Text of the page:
The off-returner must make sure the ball is caught and then get to his blocking assignment. Once the ball is at helmet height of the returner the off-returner will yell “Go..Go..Go”, which will alert the full backs to engage their assignments. With the ball in his hands the returner must work up the field for 3-5 hard steps before working to split the double teams’ blocks. The returner needs to work to set up his blocks and have an understanding of the entire return scheme.

Table 2: Back line position, initial alignment, drop landmark and blocking assignment

Full Kick Return – Deep Right
Diagram 7: Front line blocking assignments with middle return; ball kicked deep right

Diagram 8: Back line blocking assignments with middle return; ball kicked deep right

Full Kick Return – Deep Left
Diagram 9: Front line blocking assignments with middle return; ball kicked deep left

Diagram 10: Back line blocking assignments with middle return; ball kicked deep left

Brad Watkins joined the SHU coaching staff in 2019 as an assistant coach, working primarily with the running backs.

Watkins spent the 2018 season as the director of football operations, and special teams and run game coordinator at Nichols College, where his kickoff return unit was the 15th-best in the nation in terms of yards per return (24.07).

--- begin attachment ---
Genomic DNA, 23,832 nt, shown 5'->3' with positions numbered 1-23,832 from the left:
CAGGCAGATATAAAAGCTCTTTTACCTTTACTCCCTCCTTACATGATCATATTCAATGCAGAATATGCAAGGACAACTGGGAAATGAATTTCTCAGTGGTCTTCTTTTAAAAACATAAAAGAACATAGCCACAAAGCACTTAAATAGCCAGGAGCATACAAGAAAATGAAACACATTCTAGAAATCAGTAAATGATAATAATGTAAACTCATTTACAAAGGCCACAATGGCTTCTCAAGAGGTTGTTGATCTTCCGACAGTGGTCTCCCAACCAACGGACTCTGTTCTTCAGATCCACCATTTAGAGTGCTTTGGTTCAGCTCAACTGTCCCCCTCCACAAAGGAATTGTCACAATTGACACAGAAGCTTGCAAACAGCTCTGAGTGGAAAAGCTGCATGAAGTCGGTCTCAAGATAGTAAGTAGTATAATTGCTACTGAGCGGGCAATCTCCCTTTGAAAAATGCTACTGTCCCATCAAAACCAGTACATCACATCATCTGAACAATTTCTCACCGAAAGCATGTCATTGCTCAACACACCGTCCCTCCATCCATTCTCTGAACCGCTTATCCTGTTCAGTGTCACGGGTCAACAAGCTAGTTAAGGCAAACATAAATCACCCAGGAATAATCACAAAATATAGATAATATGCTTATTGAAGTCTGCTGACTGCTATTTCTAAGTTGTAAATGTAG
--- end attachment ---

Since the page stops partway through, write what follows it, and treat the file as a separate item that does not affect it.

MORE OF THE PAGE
He spent the 2016-17 seasons as the defensive line and special teams coach, as well as the strength and conditioning coordinator at Wilmington College. Watkins also served as the interim head coach of the Quakers from November, 2016 to December, 2016.

Watkins spent the 2013 and 2014 seasons at Ohio Northern University, where he first coached the defensive tackles and served as the punt coordinator (2013) before coaching the running backs and serving as the JV head coach and offensive coordinator (2014).

He began his coaching career as a volunteer assistant at ODU (2010-12),  where he created weekly special teams reports for all six phases, broke down practice video for special teams, and assisted with winter and summer workout programs. In 2013, Watkins was promoted to running backs coach and assistant special teams coordinator for the Monarchs. 

Comments 3

  1. Pingback: X's & O's: Kickoff Return – Fighting Fire With Fire - AFCA Insider

  2. This article would be a lot more helpful and useful with Xs and Os that can be seen. The photos are useless. Disappointing.

    1. If you look at the photos you can see the line up perfect and all the x and o’s are there. This is great and simple blocking KOR.